Familylawtweetup – huge success

Last week saw the 1st ever family law tweetup in London. Held at No.1 Alfred Place, the event provided fellow tweeters a chance to finally meet up and talk face to face.

Clearly the mix of professions present was dominated by family lawyers and barristers, however also present were IFA’s, and several other professions, each with their own angle on family law. I managed to meet up with a number of people who I’d connected with on Twitter which was invaluable. Gaining insights into the politics, hearing about the ‘makers and shakers’ of the family law world was an eye opener. Some Twitter avatars are clearly out of date judging from the different hair styles and a few new wrinkles! Having attended many business networking events over the years, I was expecting to travel home with a pocket full of business cards. In fact I don’t think there were many business cards passed that night, rather Twitter handles to follow up the next morning 🙂  

You may wonder why a technology company would want to be present at such event – simple. Whilst developing our software tools, we’ve become true believers in family mediation. The #familylawtweetup was a wonderful opportunity to meet up with lawyers and mediators to discuss issues and the reality of technology in the context of family law. We managed to spread the word on our growing free database of family mediation services And to cap it all, the chance to met some really lovely people who are passionate about what they do.

What was just as interesting as meeting up with Tweeters, was hearing how Twitter has affected the working and social life of us all. There were stories of how new opportunities have arisen in business purely out of relationships built on social media.

Huge thanks has to go to Joanne Major of Major Family Law, Geraldine Morris of Lexis Nexis and those behind the scenes for organising the event. Despite a 3 1/2 hour journey down South, a train and tube ride into the capital, the Tweetup was definitely a wonderful opportunity to meet old/new Tweeters. Future familylawtweetup’s will definitely be a must.

Staying client focused – can we simply ignore social media?

How people communicate is changing – the days of letters in the post are quickly being replaced by electronic messages.  The Office of National Statistics released data on 31st August 2011 showing internet access for UK households and individuals [Ref 1]. This is further broken down into statistics for internet activity[Ref 2].

These statistics show that social networking proved to be the most popular activity for 16-24 year old Internet users, with 91% saying they took part in social networking on websites including Facebook/ Twitter. This was not limited to this age group, with almost 18% of Internet users aged 65 and over indicating that they used social networking. Overall, social networking was more popular among women by 6%.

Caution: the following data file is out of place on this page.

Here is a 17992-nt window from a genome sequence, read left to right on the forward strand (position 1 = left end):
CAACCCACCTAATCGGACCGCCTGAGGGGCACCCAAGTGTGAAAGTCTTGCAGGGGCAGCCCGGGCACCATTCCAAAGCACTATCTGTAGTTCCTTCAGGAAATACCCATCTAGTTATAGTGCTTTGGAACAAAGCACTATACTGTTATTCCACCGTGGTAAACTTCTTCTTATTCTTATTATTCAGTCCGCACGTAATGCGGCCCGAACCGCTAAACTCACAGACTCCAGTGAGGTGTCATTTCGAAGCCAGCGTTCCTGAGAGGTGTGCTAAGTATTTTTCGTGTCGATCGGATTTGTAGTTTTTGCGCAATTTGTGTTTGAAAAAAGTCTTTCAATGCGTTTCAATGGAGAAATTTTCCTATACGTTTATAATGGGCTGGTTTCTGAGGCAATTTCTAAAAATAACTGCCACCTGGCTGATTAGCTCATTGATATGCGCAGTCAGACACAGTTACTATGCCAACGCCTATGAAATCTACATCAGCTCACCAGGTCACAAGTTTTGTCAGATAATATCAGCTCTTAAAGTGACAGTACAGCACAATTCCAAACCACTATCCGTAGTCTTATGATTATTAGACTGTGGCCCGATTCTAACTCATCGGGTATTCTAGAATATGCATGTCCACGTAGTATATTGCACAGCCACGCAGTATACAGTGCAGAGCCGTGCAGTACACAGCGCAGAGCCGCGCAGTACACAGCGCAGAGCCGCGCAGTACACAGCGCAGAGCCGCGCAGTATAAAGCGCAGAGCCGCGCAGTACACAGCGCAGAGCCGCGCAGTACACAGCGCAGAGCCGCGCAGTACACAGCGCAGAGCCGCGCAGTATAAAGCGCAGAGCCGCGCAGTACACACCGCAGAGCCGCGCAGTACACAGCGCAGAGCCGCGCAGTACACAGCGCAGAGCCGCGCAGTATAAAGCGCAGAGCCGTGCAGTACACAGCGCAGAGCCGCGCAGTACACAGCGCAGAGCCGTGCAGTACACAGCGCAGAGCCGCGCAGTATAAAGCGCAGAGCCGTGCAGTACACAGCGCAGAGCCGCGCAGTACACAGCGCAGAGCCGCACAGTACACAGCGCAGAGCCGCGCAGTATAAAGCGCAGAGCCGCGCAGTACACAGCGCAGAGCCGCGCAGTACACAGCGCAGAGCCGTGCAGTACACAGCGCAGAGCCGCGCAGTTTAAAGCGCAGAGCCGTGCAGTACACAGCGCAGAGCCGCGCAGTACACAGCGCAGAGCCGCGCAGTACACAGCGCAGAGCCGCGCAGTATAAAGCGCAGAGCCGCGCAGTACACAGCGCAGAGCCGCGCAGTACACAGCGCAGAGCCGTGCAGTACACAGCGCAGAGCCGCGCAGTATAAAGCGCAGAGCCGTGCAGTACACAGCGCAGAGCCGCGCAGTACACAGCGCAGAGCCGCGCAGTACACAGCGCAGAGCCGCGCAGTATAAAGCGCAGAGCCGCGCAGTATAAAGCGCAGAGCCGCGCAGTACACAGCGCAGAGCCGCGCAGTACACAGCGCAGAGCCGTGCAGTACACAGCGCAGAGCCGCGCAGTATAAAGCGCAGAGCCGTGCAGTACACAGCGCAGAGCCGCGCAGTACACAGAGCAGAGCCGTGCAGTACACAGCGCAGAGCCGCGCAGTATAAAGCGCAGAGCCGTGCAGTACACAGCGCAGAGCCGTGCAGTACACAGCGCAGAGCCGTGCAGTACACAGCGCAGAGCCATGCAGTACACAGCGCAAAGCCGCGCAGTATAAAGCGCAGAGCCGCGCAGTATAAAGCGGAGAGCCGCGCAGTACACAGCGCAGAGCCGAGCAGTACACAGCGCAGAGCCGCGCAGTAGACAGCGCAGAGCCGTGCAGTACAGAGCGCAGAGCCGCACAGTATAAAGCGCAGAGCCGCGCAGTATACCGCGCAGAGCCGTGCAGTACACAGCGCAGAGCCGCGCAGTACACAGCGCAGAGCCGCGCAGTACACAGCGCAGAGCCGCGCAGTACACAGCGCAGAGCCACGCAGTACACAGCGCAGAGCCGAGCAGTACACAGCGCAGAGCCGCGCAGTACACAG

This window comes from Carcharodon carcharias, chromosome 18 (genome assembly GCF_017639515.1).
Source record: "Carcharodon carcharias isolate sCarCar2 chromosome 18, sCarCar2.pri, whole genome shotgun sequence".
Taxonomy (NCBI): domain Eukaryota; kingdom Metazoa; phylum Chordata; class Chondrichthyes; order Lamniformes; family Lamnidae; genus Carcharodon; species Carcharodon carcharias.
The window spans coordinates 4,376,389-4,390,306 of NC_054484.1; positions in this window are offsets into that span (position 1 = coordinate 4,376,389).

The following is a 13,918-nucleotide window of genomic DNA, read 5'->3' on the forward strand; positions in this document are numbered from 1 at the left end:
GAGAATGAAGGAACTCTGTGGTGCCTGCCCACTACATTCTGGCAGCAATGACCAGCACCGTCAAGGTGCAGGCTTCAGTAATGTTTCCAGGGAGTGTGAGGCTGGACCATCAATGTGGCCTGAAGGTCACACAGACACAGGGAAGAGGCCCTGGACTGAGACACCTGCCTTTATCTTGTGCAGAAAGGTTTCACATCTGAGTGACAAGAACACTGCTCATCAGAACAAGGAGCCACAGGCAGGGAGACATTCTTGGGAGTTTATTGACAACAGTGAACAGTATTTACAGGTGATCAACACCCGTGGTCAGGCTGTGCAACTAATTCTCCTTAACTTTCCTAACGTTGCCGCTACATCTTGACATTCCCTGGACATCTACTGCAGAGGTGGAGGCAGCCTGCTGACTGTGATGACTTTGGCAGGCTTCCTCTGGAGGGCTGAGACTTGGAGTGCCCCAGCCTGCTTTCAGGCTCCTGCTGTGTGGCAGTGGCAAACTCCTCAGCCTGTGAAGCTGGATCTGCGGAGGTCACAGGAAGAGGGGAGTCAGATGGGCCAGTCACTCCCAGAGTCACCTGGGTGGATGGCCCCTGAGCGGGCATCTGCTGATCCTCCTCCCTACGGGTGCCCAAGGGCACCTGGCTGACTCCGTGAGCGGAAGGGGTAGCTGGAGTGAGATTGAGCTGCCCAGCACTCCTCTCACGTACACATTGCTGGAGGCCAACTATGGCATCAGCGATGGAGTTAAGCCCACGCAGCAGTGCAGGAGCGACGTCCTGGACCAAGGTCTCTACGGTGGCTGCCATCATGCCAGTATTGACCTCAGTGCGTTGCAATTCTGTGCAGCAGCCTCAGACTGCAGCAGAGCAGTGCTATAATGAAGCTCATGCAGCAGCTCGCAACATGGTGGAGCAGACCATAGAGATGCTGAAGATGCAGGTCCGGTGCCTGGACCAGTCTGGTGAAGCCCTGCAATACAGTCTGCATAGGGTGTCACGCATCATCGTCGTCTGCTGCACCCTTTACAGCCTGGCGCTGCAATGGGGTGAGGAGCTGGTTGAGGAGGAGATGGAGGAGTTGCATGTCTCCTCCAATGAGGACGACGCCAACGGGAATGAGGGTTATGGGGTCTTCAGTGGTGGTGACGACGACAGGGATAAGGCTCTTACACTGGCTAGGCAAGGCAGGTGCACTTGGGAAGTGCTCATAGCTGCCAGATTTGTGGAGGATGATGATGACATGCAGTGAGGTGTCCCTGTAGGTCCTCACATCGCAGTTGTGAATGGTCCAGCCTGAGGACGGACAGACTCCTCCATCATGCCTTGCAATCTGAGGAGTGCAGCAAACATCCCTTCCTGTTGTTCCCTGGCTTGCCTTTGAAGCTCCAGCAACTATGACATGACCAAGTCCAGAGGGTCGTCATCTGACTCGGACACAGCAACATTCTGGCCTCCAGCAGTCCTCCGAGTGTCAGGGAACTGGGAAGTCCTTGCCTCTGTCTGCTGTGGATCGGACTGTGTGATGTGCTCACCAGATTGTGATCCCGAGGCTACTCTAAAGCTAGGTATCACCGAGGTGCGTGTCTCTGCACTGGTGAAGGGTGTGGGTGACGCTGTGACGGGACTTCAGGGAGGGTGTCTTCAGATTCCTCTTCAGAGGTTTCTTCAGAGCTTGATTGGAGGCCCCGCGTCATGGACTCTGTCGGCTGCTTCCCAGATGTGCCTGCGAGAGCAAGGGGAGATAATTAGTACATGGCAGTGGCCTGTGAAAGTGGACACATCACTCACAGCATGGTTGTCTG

However one statistic which may surprise you is the increase in mobile internet access over the past two years in different age bands. In the age group 25-34 in the past 2 years there has been a 33% increase and the age group 35-44 a 22% increase.




In our legal system we are also seeing changes in how the courts are also adapting to the changes. They are seeing technology people use is changing – and the courts are making use of these new communications. Over the past two years, the High Court has ruled in favour of using Social Media for contacting in commercial cases.

In 2009, Mr Justice Lewison allowed an injunction to be served via Twitter in the case of Donal Blaney (principal of Griffin Law), was the victim of the anonymous impersonation. The defendant was only known by his Twitter-handle and could not easily be identified another way.

In March 2011, a Hastings County Court judge gave the go-ahead for a court order to be served via Facebook in a county court. This was permitted after the lawyers had reportedly tried the service using traditional methods without success.

Mr Justice Teare gave the go-ahead for the social networking site in February 2012, to be used where there were difficulties locating one of the parties  [Ref 3] involved in a claim for £1.3m against TFS Derivatives in respect of commission charges.

Jenni Jenkins, a lawyer at Memery Crystal, which represented Ahmad (one of the parties) commented “The courts recognise the increasing power of social networking sites like Facebook. It’s all very well serving proceedings at a last known residential address, but people move house all the time. Your email or Facebook account moves with you.” [Ref 4] The ruling set a precedent and made it likely that service via Facebook would become routine.

These statistics show that Social Media over the past two years has become increasingly integrated into the way we communicate. To stay relevant and in contact with clients, using social media cannot be ignored. Will future client communications use social media  to communicate, replacing letters, emails and SMS? Or will it be replaced with another innovation.

References :

[Ref 1]—households-and-individuals/2011/index.html

[Ref 2]—households-and-individuals/2011/stb-internet-access-2011.html#tab-Internet-Activities

[Ref 3]

[Ref 4]